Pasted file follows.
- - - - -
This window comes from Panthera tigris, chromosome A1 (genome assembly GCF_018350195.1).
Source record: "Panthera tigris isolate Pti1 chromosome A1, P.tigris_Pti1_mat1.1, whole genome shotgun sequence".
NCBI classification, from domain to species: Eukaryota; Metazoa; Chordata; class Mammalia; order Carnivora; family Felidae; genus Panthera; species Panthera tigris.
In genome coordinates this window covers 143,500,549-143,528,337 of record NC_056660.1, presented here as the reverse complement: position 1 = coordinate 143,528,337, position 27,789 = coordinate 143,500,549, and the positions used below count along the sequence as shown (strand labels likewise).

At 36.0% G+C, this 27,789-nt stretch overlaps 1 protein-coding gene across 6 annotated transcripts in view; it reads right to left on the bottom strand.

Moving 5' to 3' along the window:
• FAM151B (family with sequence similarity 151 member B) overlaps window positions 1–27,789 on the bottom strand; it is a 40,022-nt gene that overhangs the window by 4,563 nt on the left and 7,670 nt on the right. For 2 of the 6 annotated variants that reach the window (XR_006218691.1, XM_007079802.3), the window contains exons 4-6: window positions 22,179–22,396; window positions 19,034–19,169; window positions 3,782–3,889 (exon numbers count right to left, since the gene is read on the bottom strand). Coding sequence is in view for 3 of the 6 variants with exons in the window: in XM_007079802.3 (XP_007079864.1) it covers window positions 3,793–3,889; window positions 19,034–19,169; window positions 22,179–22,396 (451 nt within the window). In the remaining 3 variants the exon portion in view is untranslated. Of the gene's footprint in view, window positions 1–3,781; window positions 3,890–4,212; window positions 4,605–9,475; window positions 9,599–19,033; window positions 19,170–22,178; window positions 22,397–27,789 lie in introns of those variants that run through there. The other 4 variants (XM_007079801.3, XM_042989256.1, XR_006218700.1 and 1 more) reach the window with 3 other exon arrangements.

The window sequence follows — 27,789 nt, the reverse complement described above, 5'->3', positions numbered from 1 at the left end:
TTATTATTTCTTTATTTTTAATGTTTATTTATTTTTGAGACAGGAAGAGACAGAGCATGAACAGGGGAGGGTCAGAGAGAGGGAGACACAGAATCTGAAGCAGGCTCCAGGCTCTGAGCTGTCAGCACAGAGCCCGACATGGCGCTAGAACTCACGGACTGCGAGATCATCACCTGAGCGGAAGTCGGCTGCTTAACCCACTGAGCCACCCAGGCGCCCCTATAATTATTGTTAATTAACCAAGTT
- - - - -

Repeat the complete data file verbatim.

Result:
This window comes from Panthera tigris, chromosome A1 (genome assembly GCF_018350195.1).
Source record: "Panthera tigris isolate Pti1 chromosome A1, P.tigris_Pti1_mat1.1, whole genome shotgun sequence".
NCBI classification, from domain to species: Eukaryota; Metazoa; Chordata; class Mammalia; order Carnivora; family Felidae; genus Panthera; species Panthera tigris.
In genome coordinates this window covers 143,500,549-143,528,337 of record NC_056660.1, presented here as the reverse complement: position 1 = coordinate 143,528,337, position 27,789 = coordinate 143,500,549, and the positions used below count along the sequence as shown (strand labels likewise).

At 36.0% G+C, this 27,789-nt stretch overlaps 1 protein-coding gene across 6 annotated transcripts in view; it reads right to left on the bottom strand.

Moving 5' to 3' along the window:
• FAM151B (family with sequence similarity 151 member B) overlaps window positions 1–27,789 on the bottom strand; it is a 40,022-nt gene that overhangs the window by 4,563 nt on the left and 7,670 nt on the right. For 2 of the 6 annotated variants that reach the window (XR_006218691.1, XM_007079802.3), the window contains exons 4-6: window positions 22,179–22,396; window positions 19,034–19,169; window positions 3,782–3,889 (exon numbers count right to left, since the gene is read on the bottom strand). Coding sequence is in view for 3 of the 6 variants with exons in the window: in XM_007079802.3 (XP_007079864.1) it covers window positions 3,793–3,889; window positions 19,034–19,169; window positions 22,179–22,396 (451 nt within the window). In the remaining 3 variants the exon portion in view is untranslated. Of the gene's footprint in view, window positions 1–3,781; window positions 3,890–4,212; window positions 4,605–9,475; window positions 9,599–19,033; window positions 19,170–22,178; window positions 22,397–27,789 lie in introns of those variants that run through there. The other 4 variants (XM_007079801.3, XM_042989256.1, XR_006218700.1 and 1 more) reach the window with 3 other exon arrangements.

The window sequence follows — 27,789 nt, the reverse complement described above, 5'->3', positions numbered from 1 at the left end:
TTATTATTTCTTTATTTTTAATGTTTATTTATTTTTGAGACAGGAAGAGACAGAGCATGAACAGGGGAGGGTCAGAGAGAGGGAGACACAGAATCTGAAGCAGGCTCCAGGCTCTGAGCTGTCAGCACAGAGCCCGACATGGCGCTAGAACTCACGGACTGCGAGATCATCACCTGAGCGGAAGTCGGCTGCTTAACCCACTGAGCCACCCAGGCGCCCCTATAATTATTGTTAATTAACCAAGTT